An Interview with Deville on Redefining Realism with Playful Perspectives

An Interview with Deville on Redefining Realism with Playful Perspectives

With such pleasure, we have the chance to interview the illustrious artist who goes by Deville and ask all of our burning questions. Her work is insanely creative and bursting with perspective on life. Can you tell us a bit about how you got to this point in your career? In your life?

This point that I’m at right now feels like the very beginning. I feel that I have barely scratched the surface of the possibilities of my art.  My background is in urban planning so I started to draw as a way of communicating design ideas and drawing on location to capture a sense of place. What started as an attempt to capture the world around me, has now evolved into a desire to create my own imaginary worlds, drawn into existence.

Perhaps it’s the urban planner within me getting to designing a place from scratch without the red tape and limitations of the real world. I don’t know where my art will take me but it’s an exciting feeling being at the beginning of something.

Your style is really intriguing when it comes to the way you illustrate structure, whether that be architecture or human features. How did you achieve a way to capture a scene realistically but also in a way that the forms you sketch appear like their very own drawn character?

The longer I’ve been making art, the less I care about realism and the more I care about style and feeling. When I started, I was aiming for perfect perspective, realistic human proportions, and all the things that make a traditionally good drawing. Now my aim is totally different. My characters have funny proportions – tiny heads with chubby bodies and big hair. My buildings are a mishmash of architectural styles, also with funny proportions that certainly are not structurally sound.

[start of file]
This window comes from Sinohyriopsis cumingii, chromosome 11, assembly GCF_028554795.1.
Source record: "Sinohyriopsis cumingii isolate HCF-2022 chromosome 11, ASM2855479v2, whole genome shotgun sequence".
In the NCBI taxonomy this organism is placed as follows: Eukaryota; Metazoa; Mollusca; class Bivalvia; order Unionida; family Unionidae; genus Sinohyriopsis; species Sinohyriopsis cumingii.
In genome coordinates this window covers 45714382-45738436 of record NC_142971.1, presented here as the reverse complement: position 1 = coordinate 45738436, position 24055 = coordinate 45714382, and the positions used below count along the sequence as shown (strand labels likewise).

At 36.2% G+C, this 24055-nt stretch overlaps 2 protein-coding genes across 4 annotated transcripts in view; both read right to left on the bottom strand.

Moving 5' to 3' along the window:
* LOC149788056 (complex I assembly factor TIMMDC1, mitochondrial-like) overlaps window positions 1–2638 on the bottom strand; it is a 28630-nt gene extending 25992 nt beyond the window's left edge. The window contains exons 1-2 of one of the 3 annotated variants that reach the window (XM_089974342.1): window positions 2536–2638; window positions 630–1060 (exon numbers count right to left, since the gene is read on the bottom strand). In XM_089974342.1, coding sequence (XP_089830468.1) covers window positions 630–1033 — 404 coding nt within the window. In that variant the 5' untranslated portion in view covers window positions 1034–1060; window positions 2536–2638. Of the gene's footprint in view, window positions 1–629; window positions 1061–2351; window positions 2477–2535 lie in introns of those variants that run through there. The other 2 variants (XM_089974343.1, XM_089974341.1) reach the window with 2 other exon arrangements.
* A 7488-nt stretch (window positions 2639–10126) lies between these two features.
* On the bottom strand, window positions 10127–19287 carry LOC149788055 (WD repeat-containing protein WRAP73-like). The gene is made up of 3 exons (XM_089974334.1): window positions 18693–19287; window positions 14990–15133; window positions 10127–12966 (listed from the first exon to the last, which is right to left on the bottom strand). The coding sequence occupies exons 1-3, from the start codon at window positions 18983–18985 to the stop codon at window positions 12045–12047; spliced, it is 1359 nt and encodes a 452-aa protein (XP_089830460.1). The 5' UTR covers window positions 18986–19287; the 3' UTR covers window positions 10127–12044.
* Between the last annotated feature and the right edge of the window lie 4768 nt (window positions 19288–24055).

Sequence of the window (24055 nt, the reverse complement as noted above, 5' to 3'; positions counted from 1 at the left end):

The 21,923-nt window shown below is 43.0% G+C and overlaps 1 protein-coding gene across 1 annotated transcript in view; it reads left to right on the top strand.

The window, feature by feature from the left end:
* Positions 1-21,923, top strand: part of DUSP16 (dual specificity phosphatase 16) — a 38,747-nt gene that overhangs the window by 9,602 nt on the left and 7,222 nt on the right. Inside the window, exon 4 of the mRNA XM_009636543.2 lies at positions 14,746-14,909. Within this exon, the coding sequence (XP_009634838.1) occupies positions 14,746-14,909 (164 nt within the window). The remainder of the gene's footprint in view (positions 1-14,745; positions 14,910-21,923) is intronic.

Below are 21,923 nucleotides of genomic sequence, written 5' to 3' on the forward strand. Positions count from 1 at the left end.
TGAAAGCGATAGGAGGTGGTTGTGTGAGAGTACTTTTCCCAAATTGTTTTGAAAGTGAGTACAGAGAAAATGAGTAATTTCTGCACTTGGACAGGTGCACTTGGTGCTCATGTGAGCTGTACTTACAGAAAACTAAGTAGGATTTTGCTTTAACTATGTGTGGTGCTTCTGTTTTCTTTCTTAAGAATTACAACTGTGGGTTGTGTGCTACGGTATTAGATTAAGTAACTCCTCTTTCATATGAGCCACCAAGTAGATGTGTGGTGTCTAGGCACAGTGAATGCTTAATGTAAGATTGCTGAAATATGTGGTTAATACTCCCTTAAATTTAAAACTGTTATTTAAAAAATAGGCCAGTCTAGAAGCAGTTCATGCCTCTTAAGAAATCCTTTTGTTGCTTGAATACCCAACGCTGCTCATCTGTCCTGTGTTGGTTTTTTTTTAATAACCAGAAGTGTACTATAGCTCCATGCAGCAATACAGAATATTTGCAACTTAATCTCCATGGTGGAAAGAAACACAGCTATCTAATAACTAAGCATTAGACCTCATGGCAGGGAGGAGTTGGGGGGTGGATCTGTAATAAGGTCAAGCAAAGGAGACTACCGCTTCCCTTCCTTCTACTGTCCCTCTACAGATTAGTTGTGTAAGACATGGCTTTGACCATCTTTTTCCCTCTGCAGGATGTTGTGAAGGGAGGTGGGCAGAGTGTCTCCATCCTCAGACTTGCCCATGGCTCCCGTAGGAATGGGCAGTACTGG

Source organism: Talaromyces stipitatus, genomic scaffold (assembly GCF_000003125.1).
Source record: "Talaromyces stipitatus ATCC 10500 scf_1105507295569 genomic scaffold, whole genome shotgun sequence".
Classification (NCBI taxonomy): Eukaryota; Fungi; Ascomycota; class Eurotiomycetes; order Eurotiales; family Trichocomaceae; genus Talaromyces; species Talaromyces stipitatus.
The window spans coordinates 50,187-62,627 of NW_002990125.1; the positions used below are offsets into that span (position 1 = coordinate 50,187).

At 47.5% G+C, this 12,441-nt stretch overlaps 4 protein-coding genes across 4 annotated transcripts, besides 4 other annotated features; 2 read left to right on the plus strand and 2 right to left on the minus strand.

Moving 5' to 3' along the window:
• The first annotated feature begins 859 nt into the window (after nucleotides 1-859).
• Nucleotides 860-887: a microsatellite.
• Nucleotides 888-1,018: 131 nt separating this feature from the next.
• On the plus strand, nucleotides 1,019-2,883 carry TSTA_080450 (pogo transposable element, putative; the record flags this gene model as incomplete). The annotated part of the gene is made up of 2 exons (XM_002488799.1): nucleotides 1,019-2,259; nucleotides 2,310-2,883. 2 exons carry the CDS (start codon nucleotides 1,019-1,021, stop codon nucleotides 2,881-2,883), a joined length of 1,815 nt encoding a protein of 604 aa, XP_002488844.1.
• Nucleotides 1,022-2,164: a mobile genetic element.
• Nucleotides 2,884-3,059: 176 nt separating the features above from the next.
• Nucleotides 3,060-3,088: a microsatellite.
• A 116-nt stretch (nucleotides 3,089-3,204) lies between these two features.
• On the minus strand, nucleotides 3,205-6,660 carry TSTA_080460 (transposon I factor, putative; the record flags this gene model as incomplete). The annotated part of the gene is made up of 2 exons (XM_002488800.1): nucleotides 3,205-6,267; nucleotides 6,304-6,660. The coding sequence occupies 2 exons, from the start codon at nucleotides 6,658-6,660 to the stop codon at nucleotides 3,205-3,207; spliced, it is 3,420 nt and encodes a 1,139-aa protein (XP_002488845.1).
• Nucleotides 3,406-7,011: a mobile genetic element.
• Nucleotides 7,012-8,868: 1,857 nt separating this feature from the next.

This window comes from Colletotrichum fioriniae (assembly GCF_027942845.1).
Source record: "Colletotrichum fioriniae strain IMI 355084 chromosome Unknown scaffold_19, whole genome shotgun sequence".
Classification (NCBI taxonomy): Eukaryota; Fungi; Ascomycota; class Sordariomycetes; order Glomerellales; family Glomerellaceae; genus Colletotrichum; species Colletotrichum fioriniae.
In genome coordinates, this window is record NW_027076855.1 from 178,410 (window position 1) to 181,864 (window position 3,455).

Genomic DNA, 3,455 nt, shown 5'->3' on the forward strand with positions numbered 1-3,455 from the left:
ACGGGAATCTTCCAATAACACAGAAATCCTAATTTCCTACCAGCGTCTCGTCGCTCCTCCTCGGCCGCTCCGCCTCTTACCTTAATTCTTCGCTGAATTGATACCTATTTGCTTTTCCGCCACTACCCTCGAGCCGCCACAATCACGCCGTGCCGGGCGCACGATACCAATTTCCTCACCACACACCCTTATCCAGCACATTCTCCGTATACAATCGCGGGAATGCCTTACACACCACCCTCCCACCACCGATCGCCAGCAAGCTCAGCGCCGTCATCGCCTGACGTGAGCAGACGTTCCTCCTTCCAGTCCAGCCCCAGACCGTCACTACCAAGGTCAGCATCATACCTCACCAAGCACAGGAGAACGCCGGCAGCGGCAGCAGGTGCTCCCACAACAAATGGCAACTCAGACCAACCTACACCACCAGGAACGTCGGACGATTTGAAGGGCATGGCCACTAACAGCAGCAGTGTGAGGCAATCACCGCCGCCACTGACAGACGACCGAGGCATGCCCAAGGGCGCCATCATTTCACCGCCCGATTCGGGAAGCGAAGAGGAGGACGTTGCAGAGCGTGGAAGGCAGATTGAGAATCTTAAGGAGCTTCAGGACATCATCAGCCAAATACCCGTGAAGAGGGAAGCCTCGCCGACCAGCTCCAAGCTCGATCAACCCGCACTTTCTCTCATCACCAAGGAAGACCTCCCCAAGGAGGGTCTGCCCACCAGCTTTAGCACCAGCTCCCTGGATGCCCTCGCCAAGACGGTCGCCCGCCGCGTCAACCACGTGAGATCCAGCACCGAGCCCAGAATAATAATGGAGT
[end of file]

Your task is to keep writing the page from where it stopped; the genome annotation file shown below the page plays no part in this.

My style comes from a way of thinking and a way of doing – through theory and through gesture. In terms of theory, I see buildings as characters. Their ornamentation is jewelry, the roof line is hair, the windows are eyes. It is an imaginary world, where everyone and everything has a personality.

My style also comes through gesture. I use gesture to give meaning. Think of the contrast in gestures between an Italian arguing over the dinner table and a soldier marching in a military parade. Their hand movements convey completely different meanings. In this same way, I use gesture to create expression in my drawing. It all comes from the movements of the hand. A flex nib facilitates this because it enables me to move my hand across multiple fields – not only across the horizontal plane of the paper but also vertically, with the amount of pressure I use. When I draw, I am conducting these different variables to express what I’m after. 

What are your go-to mediums & why do you enjoy using such? How do you believe the medium helps to bring your illustration to light?